Whether you're parading through New Orleans for Mardi Gras or celebrating at home, one of the best ways to indulge in the Big Easy's enigmatic culture is to devour it.
Nestled throughout its many spirited neighborhoods, the restaurants of New Orleans are always serving up diverse and flavorful dishes. Chefs draw from the area's French, Caribbean, Cajun and Southern influences to master new and traditional recipes. While many of these savory stews, sides and entrées look extravagant, many are simple to make and only require one pot.
So grab some beads, play a little jazz music and get a taste of what Hoda Kotb calls "the warmest, best place on earth" from some of New Orleans' most celebrated chefs.
"My sister, who used to hate grits, once said, 'I don’t know what the difference is, but these grits have made me a believer.' I have yet to tell her why they’re so good," chef Justin Devillier of New Orleans’ La Petite Grocery and Justine told TODAY Food. In addition to being a breakfast staple, grits are a great base for a host of hearty soups and stews.
Chef Dane Harris is the executive chef at The Franklin, a small but vibrant restaurant in an old New Orleans corner store. For his creamy, Peruvian-inspired mussels, Harris uses local New Orleans beer and spicy Peruvian peppers from a nearby farm. It creates a bright mix of flavor that comes together in just 15 minutes.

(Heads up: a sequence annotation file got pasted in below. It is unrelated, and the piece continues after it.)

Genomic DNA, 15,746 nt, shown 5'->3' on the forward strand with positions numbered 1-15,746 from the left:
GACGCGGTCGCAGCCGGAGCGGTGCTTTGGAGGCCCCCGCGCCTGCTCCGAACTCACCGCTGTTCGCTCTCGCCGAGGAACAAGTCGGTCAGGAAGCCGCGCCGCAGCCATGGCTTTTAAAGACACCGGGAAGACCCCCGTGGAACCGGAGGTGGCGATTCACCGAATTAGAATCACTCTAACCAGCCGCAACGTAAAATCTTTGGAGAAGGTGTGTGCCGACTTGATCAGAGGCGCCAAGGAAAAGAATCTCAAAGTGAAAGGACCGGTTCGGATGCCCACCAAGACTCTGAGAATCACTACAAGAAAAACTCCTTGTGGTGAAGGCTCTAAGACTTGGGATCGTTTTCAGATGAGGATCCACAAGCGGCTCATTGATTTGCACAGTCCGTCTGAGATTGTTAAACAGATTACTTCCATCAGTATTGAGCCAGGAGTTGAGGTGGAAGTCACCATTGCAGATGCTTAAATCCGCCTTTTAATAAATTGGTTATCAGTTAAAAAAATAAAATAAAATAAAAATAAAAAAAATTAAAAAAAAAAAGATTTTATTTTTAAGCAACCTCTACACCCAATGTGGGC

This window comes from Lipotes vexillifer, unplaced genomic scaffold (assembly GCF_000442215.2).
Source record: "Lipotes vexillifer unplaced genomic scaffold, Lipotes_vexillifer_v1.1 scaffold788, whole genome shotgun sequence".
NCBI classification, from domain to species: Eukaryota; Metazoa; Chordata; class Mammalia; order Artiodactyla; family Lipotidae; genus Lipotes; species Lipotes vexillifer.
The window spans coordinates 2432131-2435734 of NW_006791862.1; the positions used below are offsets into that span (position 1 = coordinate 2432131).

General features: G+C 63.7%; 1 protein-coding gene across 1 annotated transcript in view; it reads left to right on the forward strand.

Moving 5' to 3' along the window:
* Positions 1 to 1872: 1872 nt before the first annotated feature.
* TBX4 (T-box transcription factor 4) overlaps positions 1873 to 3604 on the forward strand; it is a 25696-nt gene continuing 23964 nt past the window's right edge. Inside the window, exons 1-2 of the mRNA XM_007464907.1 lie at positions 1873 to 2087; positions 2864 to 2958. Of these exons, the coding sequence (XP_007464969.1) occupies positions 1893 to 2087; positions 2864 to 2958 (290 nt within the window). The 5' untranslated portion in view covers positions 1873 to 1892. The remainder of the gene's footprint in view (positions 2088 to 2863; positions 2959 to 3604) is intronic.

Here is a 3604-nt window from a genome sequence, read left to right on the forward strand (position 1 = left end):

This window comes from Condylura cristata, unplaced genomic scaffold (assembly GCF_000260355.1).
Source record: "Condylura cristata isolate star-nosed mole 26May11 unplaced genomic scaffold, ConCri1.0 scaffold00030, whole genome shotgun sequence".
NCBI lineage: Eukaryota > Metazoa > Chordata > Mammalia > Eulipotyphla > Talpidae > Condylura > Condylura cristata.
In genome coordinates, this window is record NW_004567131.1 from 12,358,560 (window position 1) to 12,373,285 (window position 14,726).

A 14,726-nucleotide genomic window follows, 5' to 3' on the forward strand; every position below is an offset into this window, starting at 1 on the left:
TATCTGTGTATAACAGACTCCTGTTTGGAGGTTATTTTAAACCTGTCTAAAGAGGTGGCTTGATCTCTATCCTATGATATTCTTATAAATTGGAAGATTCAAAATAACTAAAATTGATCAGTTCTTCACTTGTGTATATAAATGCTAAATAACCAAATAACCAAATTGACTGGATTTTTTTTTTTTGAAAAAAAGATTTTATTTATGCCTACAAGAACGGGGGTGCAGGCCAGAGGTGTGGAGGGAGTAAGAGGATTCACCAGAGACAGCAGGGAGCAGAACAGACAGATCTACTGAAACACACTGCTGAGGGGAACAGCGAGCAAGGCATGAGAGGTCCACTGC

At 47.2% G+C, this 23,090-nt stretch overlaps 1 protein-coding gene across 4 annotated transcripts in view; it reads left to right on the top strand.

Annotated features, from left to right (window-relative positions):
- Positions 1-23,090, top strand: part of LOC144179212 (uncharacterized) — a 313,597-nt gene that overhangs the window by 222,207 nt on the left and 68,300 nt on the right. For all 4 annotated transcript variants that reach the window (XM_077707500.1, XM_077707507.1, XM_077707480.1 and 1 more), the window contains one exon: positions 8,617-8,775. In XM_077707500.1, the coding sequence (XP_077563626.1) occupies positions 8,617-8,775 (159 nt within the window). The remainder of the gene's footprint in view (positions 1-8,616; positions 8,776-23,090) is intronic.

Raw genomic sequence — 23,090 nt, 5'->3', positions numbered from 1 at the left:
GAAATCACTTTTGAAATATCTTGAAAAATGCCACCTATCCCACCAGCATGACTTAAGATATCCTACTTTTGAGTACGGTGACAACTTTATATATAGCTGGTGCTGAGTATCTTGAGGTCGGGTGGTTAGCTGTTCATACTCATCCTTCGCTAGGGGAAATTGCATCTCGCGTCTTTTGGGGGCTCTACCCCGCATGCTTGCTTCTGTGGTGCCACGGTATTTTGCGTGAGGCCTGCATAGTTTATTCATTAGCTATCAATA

Chef Alfredo Nogueira, known as "Fredo" by his friends and colleagues, is at the helm of two New Orleans haunts: a cocktail bar called Cure and the French Quarter's Cane & Table. Many of Nogueira's recipes reflect the Cajun flavors from his native hometown and his Cuban heritage, with even more influences coming from his career along the way. This lively garlic soup is comforting, simple and fairly inexpensive to make.
When it comes to one-pot dishes, this Creole seafood dish from the executive chef at The Royal Sonesta New Orleans is a real crowd pleaser. It has bright colors, robust but simple flavors, and can be made in just 30 minutes. The fish is great served alone, over pasta or — in the Big Easy — spooned over Louisiana rice.
Chef Nina Compton has earned many accolades for her Caribbean-inspired cuisine, which shines on the menu of her latest venture with husband Larry Miller, Bywater American Bistro, in the hip Bywater neighborhood of New Orleans. This one-pot dish reflects Compton's Caribbean roots.
"Growing up in St. Lucia, I ate a lot of seafood like salt fish and flying fish and parsley sauce. This dish really takes me back home," Compton told TODAY. "The fish, coconut milk, okra and yucca all come together to create a really flavorful dish that, to me, represents the Caribbean and everything I love about Caribbean cuisine.”